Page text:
Hedgerow Theatre is offering a mostly enjoyable version of one of Neil Simon's biggest Broadway successes, 1968's Plaza Suite. The show earns a lot of laughs, thanks to Simon's expert gag writing and characterization. But this version is merely serviceable; it's fun, but it falls short of being an exceptional evening.
Simon's play consists of three one-act comedies, each set in the same suite at New York's Plaza Hotel. However, Hedgerow has cut out the second act, "Visitor From Hollywood." Eliminating it means we're left with two scenes about the lives of long-married couples; the deleted act, which is about a lothario who attempts to seduce an old flame, would have introduced some welcome variety. It's also a very funny scene, and if there's anything a comedy could use, it's more jokes.
So we're left with act one, "Visitor from Mamaroneck," about a couple revisiting the suite where they spent their honeymoon, and act three, "Visitor from Forest Hills," about a couple whose daughter has locked herself in the bathroom on her wedding day. In each scene, the central couple is played by Penelope Reed and Zoran Kovcic, who have been central to Hedgerow's revitalization over the past two decadesshe's the Producing Artistic Director, he's the General Manager. They're also a couple in real life, having been married for over thirty years.
In "Visitor from Mamaroneck" they play Karen and Sam Nash, who have been married for twenty-three yearsor is it twenty-four? According to Simon's dialogue, Sam is 51 and Karen is 47. (I'll be charitable here and say that the actors seem, well, a bit too mature for their roles.) Karen wants to put some spice back into their stagnant marriage, but Sam is too consumed with his job to pay her much attention. Reed plays the absent-minded Karen in a dithery, over-exaggerated manner, which works until the plot takes a poignant turn and Reed doesn't adjust. Kovcic's Sam acts distracted, which seems appropriate at firstbut later, after he confesses to an indiscretion and speaks frankly, he continues to keep his head down and avoid eye contact. Kovcic never fully connects with Reed, even when Simon's script demands it. The scene ends in a big argument, but under Janet Kelsey's lackadaisical direction, there's no heat and no spark.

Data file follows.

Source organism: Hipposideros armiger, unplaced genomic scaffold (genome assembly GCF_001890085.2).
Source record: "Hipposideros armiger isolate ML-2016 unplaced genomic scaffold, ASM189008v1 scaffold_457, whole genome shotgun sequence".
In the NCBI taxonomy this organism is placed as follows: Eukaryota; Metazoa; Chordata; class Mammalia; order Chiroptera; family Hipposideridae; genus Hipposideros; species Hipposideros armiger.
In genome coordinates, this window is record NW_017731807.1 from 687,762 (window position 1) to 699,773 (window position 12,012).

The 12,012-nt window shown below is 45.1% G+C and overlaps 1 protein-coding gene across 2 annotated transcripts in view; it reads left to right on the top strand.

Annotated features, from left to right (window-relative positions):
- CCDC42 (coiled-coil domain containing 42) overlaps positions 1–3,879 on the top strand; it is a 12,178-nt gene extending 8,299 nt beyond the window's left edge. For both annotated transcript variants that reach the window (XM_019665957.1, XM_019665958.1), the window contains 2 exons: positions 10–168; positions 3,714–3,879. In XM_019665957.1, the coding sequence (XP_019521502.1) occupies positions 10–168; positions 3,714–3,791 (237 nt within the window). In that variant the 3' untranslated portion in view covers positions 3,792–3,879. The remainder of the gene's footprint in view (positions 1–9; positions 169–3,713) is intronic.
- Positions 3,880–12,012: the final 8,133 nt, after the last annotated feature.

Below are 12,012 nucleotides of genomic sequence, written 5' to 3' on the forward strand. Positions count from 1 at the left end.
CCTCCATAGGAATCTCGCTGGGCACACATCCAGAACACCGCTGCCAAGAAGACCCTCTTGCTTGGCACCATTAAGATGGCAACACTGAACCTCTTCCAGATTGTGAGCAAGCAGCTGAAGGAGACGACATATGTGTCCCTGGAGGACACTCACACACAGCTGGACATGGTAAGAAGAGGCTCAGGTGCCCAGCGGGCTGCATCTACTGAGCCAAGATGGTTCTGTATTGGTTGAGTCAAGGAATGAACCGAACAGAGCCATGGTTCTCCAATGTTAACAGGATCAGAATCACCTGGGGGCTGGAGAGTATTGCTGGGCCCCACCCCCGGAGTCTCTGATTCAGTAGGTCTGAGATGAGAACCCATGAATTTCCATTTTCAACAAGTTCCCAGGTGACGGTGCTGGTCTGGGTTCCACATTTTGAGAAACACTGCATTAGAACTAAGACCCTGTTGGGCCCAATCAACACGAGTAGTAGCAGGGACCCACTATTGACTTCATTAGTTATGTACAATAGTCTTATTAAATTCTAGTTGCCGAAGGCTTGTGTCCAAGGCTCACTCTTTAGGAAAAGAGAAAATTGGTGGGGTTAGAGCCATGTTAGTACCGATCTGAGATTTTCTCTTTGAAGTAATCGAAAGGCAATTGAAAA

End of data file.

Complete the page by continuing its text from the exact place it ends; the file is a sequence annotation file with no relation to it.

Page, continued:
Reed and Kovcic seem much more comfortable with the broad comedy of "Visitor from Forest Hills." They get to do slapstick and some hilarious one-liners, and the script's lack of subtlety suits their styles better. Even here, though, there's a misstep: Kovcic begins the scene with a New York accent, but drops it after a few minutes.
Kovcic is also responsible for the set design, which is missing some essential things, like a doorway between the suite's two rooms (it's just hinted at, sometimes awkwardly, by the actors). The set also lacks a New York cityscape backdrop for the view out the suite's windows; judging from this show, New York City is pitch black at "3:00 pm on a warm Saturday afternoon in Spring."
Hedgerow's Plaza Suite is frustrating at times because the acting, directing and design all need to be tightened up. Despite the general air of sloppiness, however, Plaza Suite still works, because the script has held up pretty well. Simon's best shows really do stand the test of time. And Plaza Suite ends with its funniest scene, which sends the audience home in a good mood. Say what you will about Neil Simon, but he's always known how to leave 'em laughing.
Plaza Suite runs through March 6, 2011, at Hedgerow Theatre, 64 Rose Valley Road, Rose Valley, Pennsylvania. Ticket prices are $25, with discounts for seniors and children, and may be purchased by calling the box office at 610-565-4211, online at www.hedgerowtheatre.org or in person at the box office.